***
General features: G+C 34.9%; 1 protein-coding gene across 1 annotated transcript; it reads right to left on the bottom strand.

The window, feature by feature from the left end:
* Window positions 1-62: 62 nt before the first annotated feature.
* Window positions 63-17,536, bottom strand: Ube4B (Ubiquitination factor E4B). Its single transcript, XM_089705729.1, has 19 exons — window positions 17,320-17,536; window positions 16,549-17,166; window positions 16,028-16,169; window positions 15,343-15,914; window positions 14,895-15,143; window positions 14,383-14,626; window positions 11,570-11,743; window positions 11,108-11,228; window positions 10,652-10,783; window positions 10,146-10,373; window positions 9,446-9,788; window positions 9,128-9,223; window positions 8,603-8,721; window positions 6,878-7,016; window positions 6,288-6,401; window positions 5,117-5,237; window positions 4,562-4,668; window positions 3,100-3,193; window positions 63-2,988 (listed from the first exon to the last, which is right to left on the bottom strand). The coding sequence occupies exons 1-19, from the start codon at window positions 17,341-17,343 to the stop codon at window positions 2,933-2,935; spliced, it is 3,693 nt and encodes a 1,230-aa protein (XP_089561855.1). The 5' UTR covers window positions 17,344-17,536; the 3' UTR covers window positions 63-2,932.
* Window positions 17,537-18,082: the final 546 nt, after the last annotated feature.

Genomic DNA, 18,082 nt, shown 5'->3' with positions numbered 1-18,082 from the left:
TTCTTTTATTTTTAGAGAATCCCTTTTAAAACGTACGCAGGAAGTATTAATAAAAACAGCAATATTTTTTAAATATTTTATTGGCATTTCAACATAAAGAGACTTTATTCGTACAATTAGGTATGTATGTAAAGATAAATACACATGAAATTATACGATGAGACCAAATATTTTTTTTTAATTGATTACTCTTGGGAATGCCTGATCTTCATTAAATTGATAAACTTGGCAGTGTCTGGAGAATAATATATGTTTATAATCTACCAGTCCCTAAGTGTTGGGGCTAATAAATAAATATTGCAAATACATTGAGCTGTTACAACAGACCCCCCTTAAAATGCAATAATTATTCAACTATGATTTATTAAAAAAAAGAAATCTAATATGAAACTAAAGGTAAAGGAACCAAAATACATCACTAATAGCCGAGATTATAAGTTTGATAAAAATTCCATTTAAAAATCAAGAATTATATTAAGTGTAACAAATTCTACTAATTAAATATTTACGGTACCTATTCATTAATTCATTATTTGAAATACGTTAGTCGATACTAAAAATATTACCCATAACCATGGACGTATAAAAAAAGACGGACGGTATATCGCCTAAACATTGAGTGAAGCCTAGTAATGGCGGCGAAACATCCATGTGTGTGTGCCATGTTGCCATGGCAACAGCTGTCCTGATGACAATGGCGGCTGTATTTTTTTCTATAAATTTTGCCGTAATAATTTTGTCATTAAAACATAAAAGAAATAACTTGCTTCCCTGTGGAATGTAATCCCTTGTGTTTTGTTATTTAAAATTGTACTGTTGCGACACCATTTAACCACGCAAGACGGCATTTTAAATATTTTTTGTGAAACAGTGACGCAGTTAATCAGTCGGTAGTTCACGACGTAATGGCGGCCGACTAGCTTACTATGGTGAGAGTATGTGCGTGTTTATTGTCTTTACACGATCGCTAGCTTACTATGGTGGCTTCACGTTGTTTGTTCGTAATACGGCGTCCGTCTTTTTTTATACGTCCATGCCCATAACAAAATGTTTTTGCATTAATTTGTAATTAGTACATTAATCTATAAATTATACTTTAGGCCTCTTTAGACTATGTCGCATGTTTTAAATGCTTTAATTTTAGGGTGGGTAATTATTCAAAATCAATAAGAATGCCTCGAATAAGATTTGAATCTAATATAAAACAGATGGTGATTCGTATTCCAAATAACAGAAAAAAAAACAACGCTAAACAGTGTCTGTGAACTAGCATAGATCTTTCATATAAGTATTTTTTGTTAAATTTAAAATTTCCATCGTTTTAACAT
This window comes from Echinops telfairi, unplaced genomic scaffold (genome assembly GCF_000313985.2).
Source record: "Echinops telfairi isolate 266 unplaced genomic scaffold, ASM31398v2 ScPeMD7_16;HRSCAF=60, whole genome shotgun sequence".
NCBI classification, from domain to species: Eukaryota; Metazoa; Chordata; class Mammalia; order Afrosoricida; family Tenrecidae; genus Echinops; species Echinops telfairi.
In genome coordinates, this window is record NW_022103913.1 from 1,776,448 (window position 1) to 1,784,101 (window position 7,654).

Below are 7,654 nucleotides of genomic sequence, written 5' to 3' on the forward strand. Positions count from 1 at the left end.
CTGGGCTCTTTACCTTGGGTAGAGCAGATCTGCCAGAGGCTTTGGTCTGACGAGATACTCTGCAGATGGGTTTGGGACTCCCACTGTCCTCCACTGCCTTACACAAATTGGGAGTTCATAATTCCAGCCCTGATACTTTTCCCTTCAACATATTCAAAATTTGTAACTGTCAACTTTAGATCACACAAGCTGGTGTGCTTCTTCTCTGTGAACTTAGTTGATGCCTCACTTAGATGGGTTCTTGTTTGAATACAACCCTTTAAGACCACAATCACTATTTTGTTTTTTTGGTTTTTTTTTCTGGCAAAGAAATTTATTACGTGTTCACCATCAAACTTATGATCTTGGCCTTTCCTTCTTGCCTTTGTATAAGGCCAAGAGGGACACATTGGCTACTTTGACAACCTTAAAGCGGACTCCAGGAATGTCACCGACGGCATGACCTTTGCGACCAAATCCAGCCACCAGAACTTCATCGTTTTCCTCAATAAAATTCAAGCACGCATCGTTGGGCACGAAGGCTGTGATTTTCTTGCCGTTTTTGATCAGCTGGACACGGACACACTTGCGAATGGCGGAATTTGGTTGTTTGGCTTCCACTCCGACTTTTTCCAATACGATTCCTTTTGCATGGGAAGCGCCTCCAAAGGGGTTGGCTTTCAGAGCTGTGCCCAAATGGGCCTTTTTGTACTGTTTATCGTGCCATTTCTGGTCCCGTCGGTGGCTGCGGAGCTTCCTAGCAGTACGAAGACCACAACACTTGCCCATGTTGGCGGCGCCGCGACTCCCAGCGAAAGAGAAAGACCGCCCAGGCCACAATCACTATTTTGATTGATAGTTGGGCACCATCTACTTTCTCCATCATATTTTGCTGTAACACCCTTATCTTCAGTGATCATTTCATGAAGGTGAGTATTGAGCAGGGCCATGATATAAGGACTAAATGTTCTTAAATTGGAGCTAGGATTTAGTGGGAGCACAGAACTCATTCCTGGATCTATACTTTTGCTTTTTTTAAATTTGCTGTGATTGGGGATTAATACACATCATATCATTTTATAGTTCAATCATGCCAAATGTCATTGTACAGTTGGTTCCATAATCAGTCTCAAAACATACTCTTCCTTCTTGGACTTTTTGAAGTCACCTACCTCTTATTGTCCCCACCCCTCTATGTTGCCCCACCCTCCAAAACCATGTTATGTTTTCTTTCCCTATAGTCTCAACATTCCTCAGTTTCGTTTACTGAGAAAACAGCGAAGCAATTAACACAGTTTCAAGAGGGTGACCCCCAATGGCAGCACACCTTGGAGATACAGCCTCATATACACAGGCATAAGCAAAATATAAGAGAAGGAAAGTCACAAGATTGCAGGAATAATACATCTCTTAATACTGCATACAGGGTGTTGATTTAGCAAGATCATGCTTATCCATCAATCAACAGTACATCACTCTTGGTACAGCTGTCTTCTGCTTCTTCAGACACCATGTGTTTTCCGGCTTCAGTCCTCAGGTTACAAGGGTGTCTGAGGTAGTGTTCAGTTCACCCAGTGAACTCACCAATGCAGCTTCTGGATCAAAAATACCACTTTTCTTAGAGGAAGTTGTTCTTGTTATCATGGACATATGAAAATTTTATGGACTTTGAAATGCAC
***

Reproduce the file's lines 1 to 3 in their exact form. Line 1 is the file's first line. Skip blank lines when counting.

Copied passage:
General features: G+C 34.9%; 1 protein-coding gene across 1 annotated transcript; it reads right to left on the bottom strand.

The window, feature by feature from the left end:
* Window positions 1-62: 62 nt before the first annotated feature.